4PR: Oh, is that all (dryly). The only UQ Senators I have ever heard of are Sallyanne Atkinson, former Lord Mayor of Brisbane, an ex-ABC journo by the name of Lee Duffield and Mellissa Naidoo, a doctor and medical executive.
Cecile Wake: Oh, I don’t know them. I look forward to meeting them.
4PR: It sounds like you should be working for a bigger company rather than having to deal with 40 pesky Queensland farmers.
Cecile Wake: Oh, I am a director of Shell … we are global petrochemical company with more than 80,000 employees in more than 70 countries. I’m on the board of the Australian derivative.
4PR: Those farmers had better watch out. Are you worried that one of your kids will pick up on the words of Greta Thunberg and participate in a school strike for climate action?
Cecile Wake: What words would they be?
4PR: You know the speech where Greta furiously attacked world leaders at the United Nations. Let’s have a listen.
Greta Thunberg: This is all wrong. I shouldn’t be up here. I should be back in school on the other side of the ocean. Yet, you will come to us young people for hope. How dare you? You have stolen my dreams and my childhood with your empty words. Yet, I’m one of the lucky ones. People are suffering. People are dying, entire ecosystems are collapsing. We are in the beginning of a mass extinction. And all you can talk about is money and fairy tales of eternal economic growth. How dare you?
For more than 30 years, the science has been crystal clear. How dare you continue to look away? And come here saying that you’re doing enough when the politics and solutions needed are still nowhere in sight? You say you hear us and that you understand the urgency. But no matter how sad and angry I am, I do not want to believe that; because if you really understood the situation, and still kept on failing to act, then you will be evil and that I refuse to believe.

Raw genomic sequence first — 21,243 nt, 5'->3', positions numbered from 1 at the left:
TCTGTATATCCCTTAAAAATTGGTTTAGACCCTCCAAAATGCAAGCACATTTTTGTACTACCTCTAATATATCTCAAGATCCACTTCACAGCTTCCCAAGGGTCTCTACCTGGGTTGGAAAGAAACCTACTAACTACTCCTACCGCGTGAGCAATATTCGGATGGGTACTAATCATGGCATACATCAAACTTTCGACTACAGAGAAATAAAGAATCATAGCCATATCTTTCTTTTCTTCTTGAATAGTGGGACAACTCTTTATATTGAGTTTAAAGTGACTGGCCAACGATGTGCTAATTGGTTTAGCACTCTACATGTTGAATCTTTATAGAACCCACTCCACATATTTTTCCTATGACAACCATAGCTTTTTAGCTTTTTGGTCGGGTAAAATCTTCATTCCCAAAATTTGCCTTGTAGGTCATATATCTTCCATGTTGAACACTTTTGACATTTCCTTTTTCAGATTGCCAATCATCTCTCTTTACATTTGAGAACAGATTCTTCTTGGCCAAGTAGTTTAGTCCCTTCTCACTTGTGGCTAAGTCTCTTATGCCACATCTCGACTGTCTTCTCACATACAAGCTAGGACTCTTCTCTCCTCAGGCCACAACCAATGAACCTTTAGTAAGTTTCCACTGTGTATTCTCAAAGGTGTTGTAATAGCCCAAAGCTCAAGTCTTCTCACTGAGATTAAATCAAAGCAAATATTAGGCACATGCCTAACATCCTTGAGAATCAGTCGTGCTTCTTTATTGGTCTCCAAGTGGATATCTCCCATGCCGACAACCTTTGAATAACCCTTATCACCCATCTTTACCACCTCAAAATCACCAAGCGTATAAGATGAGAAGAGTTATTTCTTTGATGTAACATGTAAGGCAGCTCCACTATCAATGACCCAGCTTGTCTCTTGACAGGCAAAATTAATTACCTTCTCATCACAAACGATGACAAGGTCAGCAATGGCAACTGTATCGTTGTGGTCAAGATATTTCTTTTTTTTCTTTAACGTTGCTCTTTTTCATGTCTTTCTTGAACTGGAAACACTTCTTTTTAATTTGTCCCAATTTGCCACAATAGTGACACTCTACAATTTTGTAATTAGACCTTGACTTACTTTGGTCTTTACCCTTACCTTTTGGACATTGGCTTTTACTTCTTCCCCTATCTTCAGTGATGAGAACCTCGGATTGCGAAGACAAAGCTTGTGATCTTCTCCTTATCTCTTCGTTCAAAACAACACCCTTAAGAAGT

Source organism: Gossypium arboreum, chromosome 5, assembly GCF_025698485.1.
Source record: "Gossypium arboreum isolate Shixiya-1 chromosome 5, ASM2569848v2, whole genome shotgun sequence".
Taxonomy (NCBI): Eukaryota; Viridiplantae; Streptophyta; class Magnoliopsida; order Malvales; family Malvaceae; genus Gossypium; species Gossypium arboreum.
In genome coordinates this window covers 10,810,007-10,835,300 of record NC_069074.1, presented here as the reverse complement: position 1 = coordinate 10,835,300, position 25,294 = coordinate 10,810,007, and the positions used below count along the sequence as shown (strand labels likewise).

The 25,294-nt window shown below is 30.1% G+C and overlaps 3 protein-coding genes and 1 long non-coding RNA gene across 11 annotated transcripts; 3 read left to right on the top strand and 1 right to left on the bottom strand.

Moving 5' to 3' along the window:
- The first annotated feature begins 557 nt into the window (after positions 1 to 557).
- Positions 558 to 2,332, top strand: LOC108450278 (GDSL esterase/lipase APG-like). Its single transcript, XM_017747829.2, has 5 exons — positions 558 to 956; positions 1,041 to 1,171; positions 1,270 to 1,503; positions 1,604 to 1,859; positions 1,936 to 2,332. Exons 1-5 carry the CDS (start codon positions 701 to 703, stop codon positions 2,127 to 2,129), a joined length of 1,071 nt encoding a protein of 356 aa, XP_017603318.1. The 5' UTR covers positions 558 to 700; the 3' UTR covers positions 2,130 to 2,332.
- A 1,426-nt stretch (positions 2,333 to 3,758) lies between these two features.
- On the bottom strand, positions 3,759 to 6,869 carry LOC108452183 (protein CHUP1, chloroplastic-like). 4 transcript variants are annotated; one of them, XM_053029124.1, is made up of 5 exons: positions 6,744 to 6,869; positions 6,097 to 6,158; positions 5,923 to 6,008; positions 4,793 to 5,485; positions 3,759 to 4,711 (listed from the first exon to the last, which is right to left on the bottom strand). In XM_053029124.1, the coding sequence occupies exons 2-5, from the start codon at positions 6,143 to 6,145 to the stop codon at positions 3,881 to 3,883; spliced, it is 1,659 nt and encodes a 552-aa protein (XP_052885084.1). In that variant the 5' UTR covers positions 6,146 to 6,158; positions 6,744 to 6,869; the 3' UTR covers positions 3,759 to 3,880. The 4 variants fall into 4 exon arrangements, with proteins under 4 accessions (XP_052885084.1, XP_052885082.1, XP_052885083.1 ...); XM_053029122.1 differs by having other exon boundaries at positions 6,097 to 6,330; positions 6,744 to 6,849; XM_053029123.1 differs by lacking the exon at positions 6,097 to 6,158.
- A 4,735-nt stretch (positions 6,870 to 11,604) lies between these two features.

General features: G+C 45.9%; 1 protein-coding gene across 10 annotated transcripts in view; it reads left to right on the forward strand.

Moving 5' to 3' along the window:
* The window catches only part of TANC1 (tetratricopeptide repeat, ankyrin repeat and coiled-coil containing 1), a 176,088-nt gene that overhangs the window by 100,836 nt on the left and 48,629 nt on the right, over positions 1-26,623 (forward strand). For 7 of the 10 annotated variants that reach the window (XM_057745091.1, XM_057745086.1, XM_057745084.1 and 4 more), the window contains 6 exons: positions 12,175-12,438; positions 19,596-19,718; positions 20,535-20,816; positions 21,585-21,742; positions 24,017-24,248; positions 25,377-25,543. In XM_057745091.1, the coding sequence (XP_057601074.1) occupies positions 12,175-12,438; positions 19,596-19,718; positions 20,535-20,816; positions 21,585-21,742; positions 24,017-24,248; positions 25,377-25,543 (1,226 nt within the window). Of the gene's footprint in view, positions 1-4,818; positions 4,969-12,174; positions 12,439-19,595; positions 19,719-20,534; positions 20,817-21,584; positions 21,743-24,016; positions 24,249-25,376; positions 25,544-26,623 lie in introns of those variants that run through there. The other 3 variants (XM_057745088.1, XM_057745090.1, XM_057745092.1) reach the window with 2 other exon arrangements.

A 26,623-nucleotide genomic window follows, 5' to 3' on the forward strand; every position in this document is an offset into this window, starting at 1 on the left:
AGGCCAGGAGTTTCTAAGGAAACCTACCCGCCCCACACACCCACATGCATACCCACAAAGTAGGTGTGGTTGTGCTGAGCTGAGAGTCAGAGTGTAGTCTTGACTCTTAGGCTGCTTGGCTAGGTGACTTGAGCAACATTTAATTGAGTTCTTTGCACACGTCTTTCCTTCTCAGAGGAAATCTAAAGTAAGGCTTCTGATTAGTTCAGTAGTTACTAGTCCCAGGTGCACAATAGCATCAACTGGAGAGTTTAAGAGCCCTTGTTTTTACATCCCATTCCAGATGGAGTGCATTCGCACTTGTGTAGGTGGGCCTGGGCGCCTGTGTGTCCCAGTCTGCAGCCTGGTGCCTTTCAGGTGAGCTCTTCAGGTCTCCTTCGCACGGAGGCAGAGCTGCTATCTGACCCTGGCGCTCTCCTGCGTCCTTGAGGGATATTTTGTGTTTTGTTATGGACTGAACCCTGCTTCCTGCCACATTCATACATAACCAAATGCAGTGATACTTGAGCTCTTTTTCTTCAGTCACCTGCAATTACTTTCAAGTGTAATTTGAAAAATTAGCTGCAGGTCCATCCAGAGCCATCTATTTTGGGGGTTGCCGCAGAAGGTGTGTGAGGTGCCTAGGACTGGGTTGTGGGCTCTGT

Cecile Wake: Do you use gas in your home?
4PR: What’s that got to do with it?
Cecile Wake: People who benefit by the use of the gas produced should not be standing on their high horse lecturing us when we are doing our best to transition to renewable energy.
4PR: But isn’t Greta criticising the whole system of fossil fuel extraction to make profits while forgetting about the harm that this is doing to Nature?
Cecile Wake: We operate in a way that respects nature, and we work to protect ecosystems. Minimising our environmental impact and setting goals to improve helps us find better ways to operate. We have had guiding principles and standards in place for many years. Now we are stepping up our environmental ambitions and shaping them to contribute to the UN Sustainable Development Goals.
4PR: But don’t you inflate the price of the gas at the well head so that you can make a loss here when you sell it on overseas?
Cecile Wake: We meet all our obligations under transfer pricing agreements with the Australian Tax Office.
4PR: What is transfer pricing?
Cecile Wake: We use the arm’s length principle when pricing our gas on the international market. This is a benchmark set by the Australian Tax Office.
4PR: Why then when I try to look up Arrow Energy’s Tax Transparency Report it comes up with a blank page on your website despite your company having an estimated annual revenue currently of $295.5M per year. Why has your tax record been removed?
Cecile Wake: That is commercial-in-confidence information. We meet all our current tax obligations. We provide 510 jobs in Queensland and safely and sustainably supply gas to the Townsville and Swanbank Power Stations among others. We have been doing this since the early 2000s.
4PR: How is that possible when all you do is provide fossil fuels for consumption?
Cecile Wake: Our parent company, Shell Global, is working to become a net-zero emissions energy business by 2050, in step with society’s progress towards the goal of the UN Paris Agreement on climate change.
4PR: What does that mean here in Australia? Cars, trucks and motorbikes are the only part of the economy producing more emissions every year … there is actually a growth in CO2 emissions in Transport, isn’t there?
Cecile Wake: Shell are addressing that by putting in charging points for electric vehicles right around the country. We have the full support of state and federal governments.
4PR: I think we should leave it there.
Our House is on Fire – Phil Monsour and the Crisis Actors
Sandstone in Karawatha Forest – Ian Curr
Please Note: Both Cecile Wake and 4PR are played by voice actors.